Tuesday, February 28, 2006

Johnson's Russia List

by Edward Hugh

Johnson's Russia List have a very interesting population thread which is here. Population is now falling and life expectancy has been reducing dramatically:

Glowing economic statistics show that Russia is in the midst of an oil-fueled boom, but the life expectancy of its citizens remained woefully low, the nation's top statistician said Tuesday......... Russia's population dropped by 0.5 percent, or 680,000 people, to 142.8 million last year, Sokolin (head of the Federal State Statistics Service) said. And the average life span of the Russian male is now just 58 the level to which it dropped in the social turmoil that followed the default just over seven years ago. "Nothing has changed with regard to life expectancy,"

There is also an interesting thread from Russia expert Murray Feshback:

Figures may be correct (or not) but out of context they can be misleading. In the case of the first item, reference is made to the fact that the current 2005 birth numbers are greater by 210,000 than in 1999. Yes, but (odnako). the 1999 birth numbers in Russia were only about 1,250,000 and the 2005 figure is 1,460,100 (in 2004, the number was even higher­1,502,500). Two points arise here, in sequence, the 1999 figure itself was one-half of the number in 1987, of 2,500,000 births, a drop of 50 percent. The comparison to 1999 may be technically correct, but leaves out much in its analysis. Second, the 1.4 or 1.5 million birth numbers are in part a reflection of a higher total fertility rate (the number of children born to women in ages 15-49 years), as well as in absolute terms the issue of the number of such women. Shortly, these latter numbers will decline by some one-third to reflect the downturn 20 to 29 years previously (the ages of their mothers at which some two-thirds of children are born in Russia). In addition, major issues of child and reproductive health are complicating factors now and in the near term.

Also here's a link to Murray Feshback and Cristina Galvin on HIV/Aids in Ukraine

Sunday, February 26, 2006

Demographic Challenges and The Lisbon Strategy

by Edward Hugh

Well, while linking the Vienna Institute of Demography Site, I've just noticed that Wolfgang Lutz doesn't take much time out for rest these days. He has just given a presentation entitled: Demographic Challenges and The Lisbon Strategy. I'm too tired to say much about this right now. I'll probably put something longer up on A Fistful of Euros during the next week.

I do very much agree with his orientation though. Particularly the following:

When considering pension expenditure, the key variable is not the demographic support ratio, but rather the balance between economically active and inactive persons.

The negative impact of demographic trends on this balance can be partially offset, if more persons of working age participate in the labour market.


Important open question

Will a higher proportion of elderly workers lead to lower productivity growth and less innovation?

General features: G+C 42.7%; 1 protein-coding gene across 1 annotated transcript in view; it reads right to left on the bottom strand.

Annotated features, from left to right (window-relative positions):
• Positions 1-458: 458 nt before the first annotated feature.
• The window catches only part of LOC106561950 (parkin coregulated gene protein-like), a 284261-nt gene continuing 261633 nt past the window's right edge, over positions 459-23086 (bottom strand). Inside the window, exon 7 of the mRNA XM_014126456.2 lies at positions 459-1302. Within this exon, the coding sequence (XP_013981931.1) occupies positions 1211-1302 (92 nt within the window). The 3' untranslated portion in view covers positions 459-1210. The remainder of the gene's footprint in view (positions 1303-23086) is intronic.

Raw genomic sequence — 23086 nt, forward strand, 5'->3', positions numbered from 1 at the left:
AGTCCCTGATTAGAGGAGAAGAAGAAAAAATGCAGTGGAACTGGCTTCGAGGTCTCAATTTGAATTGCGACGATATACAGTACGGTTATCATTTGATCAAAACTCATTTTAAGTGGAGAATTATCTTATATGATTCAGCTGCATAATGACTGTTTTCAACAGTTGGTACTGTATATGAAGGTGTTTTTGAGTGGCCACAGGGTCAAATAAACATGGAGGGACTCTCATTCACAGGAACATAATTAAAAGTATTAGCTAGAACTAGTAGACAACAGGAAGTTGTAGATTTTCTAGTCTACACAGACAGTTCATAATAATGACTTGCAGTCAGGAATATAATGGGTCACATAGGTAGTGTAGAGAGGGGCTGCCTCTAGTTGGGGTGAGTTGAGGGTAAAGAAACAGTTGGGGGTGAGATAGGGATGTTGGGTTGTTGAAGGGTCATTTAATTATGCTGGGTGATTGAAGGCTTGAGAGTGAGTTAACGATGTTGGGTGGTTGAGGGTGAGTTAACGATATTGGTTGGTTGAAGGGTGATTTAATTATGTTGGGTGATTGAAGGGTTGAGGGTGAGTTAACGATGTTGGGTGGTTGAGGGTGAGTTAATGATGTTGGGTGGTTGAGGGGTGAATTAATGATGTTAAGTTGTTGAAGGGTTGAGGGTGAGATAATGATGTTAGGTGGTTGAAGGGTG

Evidence that older people are less educated, less healthy and demand more transfers.

Open question whether older workers are less willing to adopt new technologies.

Unclear whether innovation and new firm entry hampered, if there are fewer young workers?

These are the issues.


Many skills decline with age – Experience increases with age

There is also the fear that in a globalizing world more investments will be made in dynamic markets rather than in those expected to stagnate.


• Population Ageing is a powerful force that will shape Europe’s society and economy in the future.

• Much is predetermined in the current age structure shaped by past trends, but there is certain room for policies to influence future fertility and migration levels that will moderate the speed and extent of ageing.

• Since this is a new experience in human history and Europe is at the forefront of this process, the social and economic implications are hard to predict.

• Ageing is a challenge rather than a crisis: It is like a current affecting a boat that has means to counteract it (by rowing or engine). The Lisbon strategy could be such an engine.

Rescaling The Life Cycle

I been spending this evening putting links in the sidebar. This is always a useful activity as you discover a lot of things. I have just learned that what I thought was an original idea from Sanderson and Scherbov (Life Cycle Rescaling) was in fact advanced earlier by Ronald Lee and Joshua Goldstein in this paper. You can find more papers by Joshua Goldstein here.

Actuaries of the World Unite!

Actuaries of the World Unite, all you have to lose is our money. But seriously though this International Symposium organised by the US Society of Actuaries entitled Living to 100 and Beyond is really interesting. Obviously given the quantity of money involved, and their professional responsibilities, actuaries have to take all this very very seriously indeed.

Welcome To Demography Matters

Well I think we are finally about to get started. Apologies in advance for any bits and pieces that don't work, or loose ends that have been left lying around. This is still pretty much a work in progress. How about a very useful power point presentation to kick things off. This one's from the French demographer Jean-Marie Robine and is entitled "Are We Living Longer and in Better Health?".